Filed under: Steady Bootleggin',Tragedy Special
Written by: Robbie Ettelson
1993 was not a good year for rap. Shitty Onyx and Das-Efx clones clogged record shelves, and major labels began their attempt to kill off vinyl by limiting many albums to small promotional runs on wax. Sure, we had quality releases such as Midnight Marauders, Enter The 36 Chambers and Enter The Stage to keep us entertained, but they were the exception rather than the rule.
Tragedy‘s long delayed second album went through a few changes before it was released, as the “Cop Killer” fiasco resulted in the song “Bullit” being removed, while sample clearence issues saw Large Pro‘s excellent “Da Funk Mode” removed. Trag’s vocal style had also changed to reflect the times, but it came off a little stitled as he adopted a stop-start, Shout Rap delivery that was a step backward from his first album. Marley Marl left production duties in the hands of his right-hand man K-Def for much of the album, although it’s been rumoured that he remixed many of Marley’s original tracks for some reason.
This is pretty much the least essential release in the Intelligent Hoodlum‘s catalogue, and despite a couple of nice remixes on the singles, much of the material on “Saga of a Hoodlum” is forgettable, especially the Mario Van Peebles commissioned “Posse (Shoot ‘Em Up)”. “Grand Groove” is notable as it marked Trag’s first attempt at addressing personal loss – the death of his grandmother – in an honest and sincere manner, a skill which seems to elude most tough guy rappers. More recently, he recorded a couple of equally effective dedications to his deceased mother, and it’s this ability to wear his heart on his sleeve that puts Tragedy a notch above the competition.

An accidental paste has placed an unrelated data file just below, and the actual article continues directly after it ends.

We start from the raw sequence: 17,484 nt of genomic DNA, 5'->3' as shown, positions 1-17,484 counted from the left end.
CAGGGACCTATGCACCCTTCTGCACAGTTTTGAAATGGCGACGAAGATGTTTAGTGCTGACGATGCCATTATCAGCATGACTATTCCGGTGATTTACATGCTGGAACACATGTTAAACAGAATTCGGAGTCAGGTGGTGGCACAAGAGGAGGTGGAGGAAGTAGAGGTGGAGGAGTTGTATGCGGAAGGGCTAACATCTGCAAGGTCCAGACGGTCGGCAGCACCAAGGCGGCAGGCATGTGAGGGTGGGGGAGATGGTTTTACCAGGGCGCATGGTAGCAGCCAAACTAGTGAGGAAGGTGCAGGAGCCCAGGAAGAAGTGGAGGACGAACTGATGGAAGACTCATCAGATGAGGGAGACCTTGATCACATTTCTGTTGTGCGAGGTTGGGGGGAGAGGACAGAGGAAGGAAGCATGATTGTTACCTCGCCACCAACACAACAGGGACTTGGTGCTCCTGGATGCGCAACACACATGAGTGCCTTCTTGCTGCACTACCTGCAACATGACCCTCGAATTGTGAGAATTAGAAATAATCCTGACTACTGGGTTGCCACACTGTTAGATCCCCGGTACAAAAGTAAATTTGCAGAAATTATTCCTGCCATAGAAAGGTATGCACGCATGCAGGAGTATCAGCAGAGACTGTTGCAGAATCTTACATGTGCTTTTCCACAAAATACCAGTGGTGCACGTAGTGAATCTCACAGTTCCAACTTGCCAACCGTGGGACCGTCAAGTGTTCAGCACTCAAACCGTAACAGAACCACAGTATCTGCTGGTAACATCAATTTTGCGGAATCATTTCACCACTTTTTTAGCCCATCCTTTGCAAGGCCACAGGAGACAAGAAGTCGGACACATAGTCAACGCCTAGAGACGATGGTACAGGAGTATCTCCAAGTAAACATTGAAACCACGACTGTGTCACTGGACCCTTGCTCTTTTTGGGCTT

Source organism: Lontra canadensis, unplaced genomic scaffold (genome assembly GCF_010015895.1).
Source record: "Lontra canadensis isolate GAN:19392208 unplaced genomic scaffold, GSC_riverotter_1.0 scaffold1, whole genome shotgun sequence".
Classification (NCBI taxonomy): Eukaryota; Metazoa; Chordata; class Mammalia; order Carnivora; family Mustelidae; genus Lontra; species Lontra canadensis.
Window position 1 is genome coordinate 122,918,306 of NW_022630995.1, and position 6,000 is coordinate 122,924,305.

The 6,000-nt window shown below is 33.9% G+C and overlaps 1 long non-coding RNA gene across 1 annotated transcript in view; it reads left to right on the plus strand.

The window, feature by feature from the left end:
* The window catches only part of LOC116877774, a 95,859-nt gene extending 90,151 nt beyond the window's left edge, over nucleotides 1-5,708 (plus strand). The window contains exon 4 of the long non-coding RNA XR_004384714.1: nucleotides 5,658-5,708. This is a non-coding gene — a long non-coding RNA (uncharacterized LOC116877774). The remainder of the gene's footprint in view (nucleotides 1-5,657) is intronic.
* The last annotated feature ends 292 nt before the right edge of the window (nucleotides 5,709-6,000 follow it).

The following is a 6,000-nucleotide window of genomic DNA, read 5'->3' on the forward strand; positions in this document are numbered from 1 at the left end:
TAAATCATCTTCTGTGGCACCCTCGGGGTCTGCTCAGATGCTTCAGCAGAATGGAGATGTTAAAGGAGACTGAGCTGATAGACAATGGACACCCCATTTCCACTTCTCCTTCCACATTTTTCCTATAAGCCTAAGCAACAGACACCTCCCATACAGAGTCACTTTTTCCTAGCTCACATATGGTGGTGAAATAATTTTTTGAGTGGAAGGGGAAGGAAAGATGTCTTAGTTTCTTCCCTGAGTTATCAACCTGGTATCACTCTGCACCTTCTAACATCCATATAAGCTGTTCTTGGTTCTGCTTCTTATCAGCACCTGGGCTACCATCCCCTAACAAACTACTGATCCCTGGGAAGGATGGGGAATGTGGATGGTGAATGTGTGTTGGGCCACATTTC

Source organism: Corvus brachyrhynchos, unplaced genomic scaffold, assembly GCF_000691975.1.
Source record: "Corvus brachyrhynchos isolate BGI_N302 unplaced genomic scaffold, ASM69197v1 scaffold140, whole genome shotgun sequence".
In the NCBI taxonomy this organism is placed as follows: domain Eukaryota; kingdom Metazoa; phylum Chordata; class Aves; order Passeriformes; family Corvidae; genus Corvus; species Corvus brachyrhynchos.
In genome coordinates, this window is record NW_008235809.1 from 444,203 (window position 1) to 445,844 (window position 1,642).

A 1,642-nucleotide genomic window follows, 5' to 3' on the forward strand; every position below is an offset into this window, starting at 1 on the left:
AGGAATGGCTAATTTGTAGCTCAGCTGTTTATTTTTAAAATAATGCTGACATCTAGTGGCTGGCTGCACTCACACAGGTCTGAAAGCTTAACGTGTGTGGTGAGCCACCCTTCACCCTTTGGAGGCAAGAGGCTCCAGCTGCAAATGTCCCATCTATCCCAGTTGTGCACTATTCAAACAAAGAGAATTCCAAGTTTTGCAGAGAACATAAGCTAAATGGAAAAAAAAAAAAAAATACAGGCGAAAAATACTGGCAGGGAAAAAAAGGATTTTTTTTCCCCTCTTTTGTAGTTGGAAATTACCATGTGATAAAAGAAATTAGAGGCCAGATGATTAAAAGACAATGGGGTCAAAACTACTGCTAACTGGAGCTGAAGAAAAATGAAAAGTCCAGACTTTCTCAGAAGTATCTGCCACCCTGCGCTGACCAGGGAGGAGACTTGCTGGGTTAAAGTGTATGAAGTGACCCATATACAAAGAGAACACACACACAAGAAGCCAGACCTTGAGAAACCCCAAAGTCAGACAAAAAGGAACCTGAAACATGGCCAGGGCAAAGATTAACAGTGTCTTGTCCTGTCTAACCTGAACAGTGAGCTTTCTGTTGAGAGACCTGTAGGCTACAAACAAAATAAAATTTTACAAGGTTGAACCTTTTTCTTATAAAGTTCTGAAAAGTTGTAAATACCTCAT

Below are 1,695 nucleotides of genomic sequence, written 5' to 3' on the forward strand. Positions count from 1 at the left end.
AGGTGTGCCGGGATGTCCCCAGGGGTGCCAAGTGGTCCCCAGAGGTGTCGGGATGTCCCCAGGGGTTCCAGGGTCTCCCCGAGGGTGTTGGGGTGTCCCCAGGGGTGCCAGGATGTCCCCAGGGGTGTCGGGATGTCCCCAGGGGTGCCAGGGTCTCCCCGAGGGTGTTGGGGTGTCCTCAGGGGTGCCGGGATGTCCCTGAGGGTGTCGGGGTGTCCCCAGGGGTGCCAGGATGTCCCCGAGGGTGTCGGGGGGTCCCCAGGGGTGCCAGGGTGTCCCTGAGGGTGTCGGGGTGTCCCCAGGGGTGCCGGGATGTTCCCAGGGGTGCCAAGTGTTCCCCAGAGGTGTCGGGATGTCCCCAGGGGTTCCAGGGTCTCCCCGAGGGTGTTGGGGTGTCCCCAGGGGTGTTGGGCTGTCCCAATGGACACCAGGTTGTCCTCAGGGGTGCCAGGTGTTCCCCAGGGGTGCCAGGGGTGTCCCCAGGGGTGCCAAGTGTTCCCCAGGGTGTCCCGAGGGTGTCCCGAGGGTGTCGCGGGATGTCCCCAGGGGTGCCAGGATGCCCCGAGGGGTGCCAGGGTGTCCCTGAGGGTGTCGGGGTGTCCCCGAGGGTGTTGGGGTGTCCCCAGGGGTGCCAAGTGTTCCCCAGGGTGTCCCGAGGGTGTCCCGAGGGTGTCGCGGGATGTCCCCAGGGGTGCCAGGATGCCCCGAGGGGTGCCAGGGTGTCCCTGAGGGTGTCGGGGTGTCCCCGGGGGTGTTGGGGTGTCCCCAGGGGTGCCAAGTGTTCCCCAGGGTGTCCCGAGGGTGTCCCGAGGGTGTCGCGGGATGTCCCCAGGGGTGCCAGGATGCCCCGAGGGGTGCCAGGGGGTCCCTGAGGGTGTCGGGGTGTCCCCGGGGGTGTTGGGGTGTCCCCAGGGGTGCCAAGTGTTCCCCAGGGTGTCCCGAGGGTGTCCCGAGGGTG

“Death Row” is short track, and half of it’s an introductory skit, but the beat is dope and Trag keeps the vocal performance “in the pocket”, making it one of the stronger selections on the album. Since I already covered the original “Funk Mode” on the old Steady Bootleggin’ site, I’ve included the LP mix, which features the well-worn “Pot Belly” loop. Not a patch on the Johnny “Guitar” Watson version, but still worth checking out.
Saga of A Hoodlum was released by A&M subsidiary Tuff Break,
and only a very small run of promo vinyls were originally produced, but it was recently bootlegged in Japan with an altered tracklisting which includes a few of the remixes and original versions, which is good news if you really want it on wax and don’t feel like shelling out $100.
Tragedy – Death Row (Saga of A Hoodlum, Tuff Break, 1993)
Tragedy – Funk Mode (LP Version) (Saga of A Hoodlum, Tuff Break, 1993)
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